Embarrassingly enough, my first actual Jimi Hendrix album purchase was not one of the certified classics — not Are You Experienced, Axis: Bold As Love, or Electric Ladyland — and not even the two posthumous albums compiled from the songs Hendrix had mostly completed just before his untimely death — The Cry of Love, Rainbow Bridge — but Crash Landing, the first of two 1975 albums cobbled together by producer Alan Douglas from the huge backlog of Hendrix work tapes. The releases scandalized Hendrix fans because Douglas had peeled off the backing instrumentation and re-recorded the tracks using anonymously competent studio pros. Douglas claimed the existing versions were unreleasable, but fans and critics noted that the move also allowed Douglas to grab co-songwriting credits on two very lucrative albums. The result was that Crash Landing and Midnight Lightning were the only two Hendrix albums to appear in record-store cutout bins, which is where I found them. I’d been meaning to check out this Hendrix guy for a while, and to my teenaged brain this seemed like a low-cost way to do it.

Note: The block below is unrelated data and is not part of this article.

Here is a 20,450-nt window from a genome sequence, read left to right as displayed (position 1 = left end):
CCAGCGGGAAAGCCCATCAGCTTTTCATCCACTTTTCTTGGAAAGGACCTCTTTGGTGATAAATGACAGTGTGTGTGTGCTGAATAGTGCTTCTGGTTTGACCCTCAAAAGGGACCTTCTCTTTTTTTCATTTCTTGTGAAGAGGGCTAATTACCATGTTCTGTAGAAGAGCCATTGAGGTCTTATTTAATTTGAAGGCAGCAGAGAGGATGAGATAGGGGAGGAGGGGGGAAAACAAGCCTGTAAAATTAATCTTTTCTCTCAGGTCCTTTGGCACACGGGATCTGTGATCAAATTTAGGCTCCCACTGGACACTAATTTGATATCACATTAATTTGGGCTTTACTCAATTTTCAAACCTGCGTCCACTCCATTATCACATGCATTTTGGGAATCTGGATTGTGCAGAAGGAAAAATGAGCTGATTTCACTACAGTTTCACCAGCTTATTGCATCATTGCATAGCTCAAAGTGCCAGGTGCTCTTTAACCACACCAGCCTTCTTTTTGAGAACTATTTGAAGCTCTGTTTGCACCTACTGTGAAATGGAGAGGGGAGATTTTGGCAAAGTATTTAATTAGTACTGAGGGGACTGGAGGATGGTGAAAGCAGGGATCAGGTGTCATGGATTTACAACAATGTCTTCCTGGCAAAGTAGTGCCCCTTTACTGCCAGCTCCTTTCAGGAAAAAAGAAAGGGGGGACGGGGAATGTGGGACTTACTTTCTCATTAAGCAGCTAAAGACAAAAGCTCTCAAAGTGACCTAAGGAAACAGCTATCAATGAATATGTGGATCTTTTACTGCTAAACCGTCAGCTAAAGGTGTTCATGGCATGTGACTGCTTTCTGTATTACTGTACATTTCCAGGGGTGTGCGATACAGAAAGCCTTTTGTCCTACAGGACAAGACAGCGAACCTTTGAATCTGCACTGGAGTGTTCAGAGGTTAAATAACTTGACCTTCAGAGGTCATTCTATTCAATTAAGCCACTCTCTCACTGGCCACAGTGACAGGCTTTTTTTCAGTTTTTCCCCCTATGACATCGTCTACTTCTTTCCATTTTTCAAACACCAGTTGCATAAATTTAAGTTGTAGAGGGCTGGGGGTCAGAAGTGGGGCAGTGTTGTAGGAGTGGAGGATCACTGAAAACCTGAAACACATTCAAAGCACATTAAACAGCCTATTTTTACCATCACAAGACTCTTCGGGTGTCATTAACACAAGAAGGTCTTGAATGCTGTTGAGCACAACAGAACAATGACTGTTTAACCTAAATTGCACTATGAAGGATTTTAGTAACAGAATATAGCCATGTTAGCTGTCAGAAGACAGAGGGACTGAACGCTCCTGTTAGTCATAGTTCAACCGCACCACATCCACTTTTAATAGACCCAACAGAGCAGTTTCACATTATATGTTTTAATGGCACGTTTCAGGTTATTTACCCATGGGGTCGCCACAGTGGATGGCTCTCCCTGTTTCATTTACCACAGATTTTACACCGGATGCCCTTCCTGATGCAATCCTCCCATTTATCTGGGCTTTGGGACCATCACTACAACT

So I listened, and heard some great guitar playing, but hardly the kind of thing to justify the John-the-Baptist imitations that happened whenever critics mentioned Hendrix. Forgive me, people, I was young and ignorant. The only Crash Landing track that offered a glimmer of understanding was “Peace in Mississippi,” a dose of feedback heaven that riveted my attention.
Compare the Crash Landing version with the untampered-with version at the top of this post, and you’ll hear the subtle differences. Eventually I found my way to the original Hendrix albums, and I understood what I’d been missing. And decades later, the Hendrix family managed to wrest their late son’s legacy from the hands of the vandals, and the Hendrix legacy was properly released.
Ironically, both Crash Landing and Midnight Lightning — long deleted and out of print — have become collector’s items. What I assume are bootleg CDs go for upwards of forty bucks. If you’re the sort of completist who must have everything the man played in every conceivable configuration, that price might seem worthwhile. But believe me, the two bucks I paid for them in the late Seventies was just the right price — even more so today.